Most people would immediately say “yes” if you asked them if they knew what was meant by the term “dog breed,” but if you asked them to explain their answer, a lot of people would struggle! Generally, most dog lovers think of a dog breed as being a specific uniformity in temperament and appearance that is shared by a group of genetically related dogs, which are identifiable once known as different from those possessed by other dogs within the wider species group.
Some people think of a dog breed as being a specific uniform collection of dogs with shared genetic traits that is afforded pedigree status and recognition by a formal body like the Kennel Club, and which has a breed standard or description in place for it.
Given all of the various permutations of the word “breed” and how different people are apt to describe what a dog breed is rather differently, it is understandable that there’s a lot of confusion, and not all dog lovers use the term correctly or understand it fully.
Within this article, we will attempt to answer the question of “what is a dog breed?” and explain what the term means, and how to use it correctly. Read on to learn more.
A dog breed is a specific dog type that is, or originally was, deliberately bred by humans to perform a particular role and/or look a particular way and potentially, possess certain fixed temperament traits too.
Human intervention is the key here; and the term “dog breed” ultimately results from human input into the evolution of domestic dogs. Whilst genetically unique dog types have evolved in many individual regions of the world (more on that later), for a dog to be a member of or excluded from being a member of a breed relies on human input into the breed, and so, the breed’s development.
As well as the definition given above for use of the term “dog breed” in its purest form, the word is also used in other related contexts, such as to describe “cross-breeds” or “hybrid-breeds.”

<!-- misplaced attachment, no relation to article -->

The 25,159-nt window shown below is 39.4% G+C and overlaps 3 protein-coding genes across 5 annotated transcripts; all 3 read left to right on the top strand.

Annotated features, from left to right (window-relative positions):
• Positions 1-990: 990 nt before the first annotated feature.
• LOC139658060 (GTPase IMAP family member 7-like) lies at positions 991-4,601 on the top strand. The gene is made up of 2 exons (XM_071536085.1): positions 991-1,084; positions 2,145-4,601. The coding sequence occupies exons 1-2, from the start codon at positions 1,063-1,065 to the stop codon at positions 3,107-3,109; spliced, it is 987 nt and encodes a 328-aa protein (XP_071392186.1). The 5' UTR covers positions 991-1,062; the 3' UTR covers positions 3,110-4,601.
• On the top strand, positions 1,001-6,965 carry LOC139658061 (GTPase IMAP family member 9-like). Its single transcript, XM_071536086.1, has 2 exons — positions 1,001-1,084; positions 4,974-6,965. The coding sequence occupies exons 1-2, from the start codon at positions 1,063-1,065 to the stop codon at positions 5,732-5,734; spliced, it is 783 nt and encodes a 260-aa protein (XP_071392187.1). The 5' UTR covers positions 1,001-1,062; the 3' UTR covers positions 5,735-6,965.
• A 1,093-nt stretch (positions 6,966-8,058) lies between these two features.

Whilst dogs as a species have ancestry going back millennia to a genetic divergence from a common ancestor shared with the wolf, the dog breeds that we name and recognise today are a much more recent concept.
Before the Victorian era, dogs were generally grouped into “types” (which we’ll look at in the next section) rather than narrowly defined breeds. Queen Victoria herself was a big dog lover and owned a huge number of dogs over her lifetime, and interest in dogs and the deliberate breeding of and importing of unique, interesting and distinct types of dogs became very fashionable during this time as a result.
Dog shows and competitions based on looks and to a lesser degree, temperament became popular for the first time, and deliberate or selective breeding to create and fine-tune characteristics other than working prowess first began in earnest.
During this time, the very first formal breed standards were established for popular breeds, and additionally, the world’s first formal dog breed registry – the Kennel Club – came into being right here in the UK, to set, oversee and monitor said breed standards.
As you can see, the use of the term “dog breed” and application of the term at all is a relatively recent thing in the history of the canine species!